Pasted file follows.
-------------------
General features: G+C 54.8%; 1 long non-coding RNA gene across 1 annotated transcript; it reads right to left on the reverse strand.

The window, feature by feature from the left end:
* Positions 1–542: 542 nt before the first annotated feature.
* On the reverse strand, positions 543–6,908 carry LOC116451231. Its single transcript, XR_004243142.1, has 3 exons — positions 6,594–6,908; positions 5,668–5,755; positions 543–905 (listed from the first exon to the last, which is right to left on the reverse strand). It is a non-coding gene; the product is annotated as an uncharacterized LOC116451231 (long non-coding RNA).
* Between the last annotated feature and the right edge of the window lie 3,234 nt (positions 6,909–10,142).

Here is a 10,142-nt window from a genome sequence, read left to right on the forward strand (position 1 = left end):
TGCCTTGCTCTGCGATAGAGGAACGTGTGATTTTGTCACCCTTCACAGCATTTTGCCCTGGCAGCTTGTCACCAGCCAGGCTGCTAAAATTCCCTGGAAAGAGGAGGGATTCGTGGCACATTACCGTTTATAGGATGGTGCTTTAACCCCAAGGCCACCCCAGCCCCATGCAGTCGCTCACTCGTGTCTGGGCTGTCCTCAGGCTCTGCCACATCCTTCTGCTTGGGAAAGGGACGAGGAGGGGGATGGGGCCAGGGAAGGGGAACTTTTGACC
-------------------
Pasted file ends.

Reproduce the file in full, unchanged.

General features: G+C 54.8%; 1 long non-coding RNA gene across 1 annotated transcript; it reads right to left on the reverse strand.

The window, feature by feature from the left end:
* Positions 1–542: 542 nt before the first annotated feature.
* On the reverse strand, positions 543–6,908 carry LOC116451231. Its single transcript, XR_004243142.1, has 3 exons — positions 6,594–6,908; positions 5,668–5,755; positions 543–905 (listed from the first exon to the last, which is right to left on the reverse strand). It is a non-coding gene; the product is annotated as an uncharacterized LOC116451231 (long non-coding RNA).
* Between the last annotated feature and the right edge of the window lie 3,234 nt (positions 6,909–10,142).

Here is a 10,142-nt window from a genome sequence, read left to right on the forward strand (position 1 = left end):
TGCCTTGCTCTGCGATAGAGGAACGTGTGATTTTGTCACCCTTCACAGCATTTTGCCCTGGCAGCTTGTCACCAGCCAGGCTGCTAAAATTCCCTGGAAAGAGGAGGGATTCGTGGCACATTACCGTTTATAGGATGGTGCTTTAACCCCAAGGCCACCCCAGCCCCATGCAGTCGCTCACTCGTGTCTGGGCTGTCCTCAGGCTCTGCCACATCCTTCTGCTTGGGAAAGGGACGAGGAGGGGGATGGGGCCAGGGAAGGGGAACTTTTGACC